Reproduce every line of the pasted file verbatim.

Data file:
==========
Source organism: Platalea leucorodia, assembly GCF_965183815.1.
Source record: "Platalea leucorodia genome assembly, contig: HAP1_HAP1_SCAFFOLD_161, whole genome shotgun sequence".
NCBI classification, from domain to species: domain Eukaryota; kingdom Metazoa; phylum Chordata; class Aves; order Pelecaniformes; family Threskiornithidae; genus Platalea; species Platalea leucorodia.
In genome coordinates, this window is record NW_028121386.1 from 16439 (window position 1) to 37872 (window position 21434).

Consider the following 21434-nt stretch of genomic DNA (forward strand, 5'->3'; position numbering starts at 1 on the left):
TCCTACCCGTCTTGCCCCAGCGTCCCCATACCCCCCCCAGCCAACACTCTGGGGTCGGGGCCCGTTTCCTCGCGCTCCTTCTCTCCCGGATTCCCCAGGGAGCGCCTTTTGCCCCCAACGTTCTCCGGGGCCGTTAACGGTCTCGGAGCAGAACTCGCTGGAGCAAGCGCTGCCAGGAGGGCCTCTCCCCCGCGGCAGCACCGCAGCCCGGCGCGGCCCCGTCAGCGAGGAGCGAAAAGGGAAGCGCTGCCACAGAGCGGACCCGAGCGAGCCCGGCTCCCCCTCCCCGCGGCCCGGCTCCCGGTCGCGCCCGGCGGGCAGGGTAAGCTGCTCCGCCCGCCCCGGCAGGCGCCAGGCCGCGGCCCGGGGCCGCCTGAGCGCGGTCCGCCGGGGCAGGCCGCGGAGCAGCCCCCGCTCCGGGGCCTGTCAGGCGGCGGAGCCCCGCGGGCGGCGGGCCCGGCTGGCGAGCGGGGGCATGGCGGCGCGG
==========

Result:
Source organism: Platalea leucorodia, assembly GCF_965183815.1.
Source record: "Platalea leucorodia genome assembly, contig: HAP1_HAP1_SCAFFOLD_161, whole genome shotgun sequence".
NCBI classification, from domain to species: domain Eukaryota; kingdom Metazoa; phylum Chordata; class Aves; order Pelecaniformes; family Threskiornithidae; genus Platalea; species Platalea leucorodia.
In genome coordinates, this window is record NW_028121386.1 from 16439 (window position 1) to 37872 (window position 21434).

Consider the following 21434-nt stretch of genomic DNA (forward strand, 5'->3'; position numbering starts at 1 on the left):
TCCTACCCGTCTTGCCCCAGCGTCCCCATACCCCCCCCAGCCAACACTCTGGGGTCGGGGCCCGTTTCCTCGCGCTCCTTCTCTCCCGGATTCCCCAGGGAGCGCCTTTTGCCCCCAACGTTCTCCGGGGCCGTTAACGGTCTCGGAGCAGAACTCGCTGGAGCAAGCGCTGCCAGGAGGGCCTCTCCCCCGCGGCAGCACCGCAGCCCGGCGCGGCCCCGTCAGCGAGGAGCGAAAAGGGAAGCGCTGCCACAGAGCGGACCCGAGCGAGCCCGGCTCCCCCTCCCCGCGGCCCGGCTCCCGGTCGCGCCCGGCGGGCAGGGTAAGCTGCTCCGCCCGCCCCGGCAGGCGCCAGGCCGCGGCCCGGGGCCGCCTGAGCGCGGTCCGCCGGGGCAGGCCGCGGAGCAGCCCCCGCTCCGGGGCCTGTCAGGCGGCGGAGCCCCGCGGGCGGCGGGCCCGGCTGGCGAGCGGGGGCATGGCGGCGCGG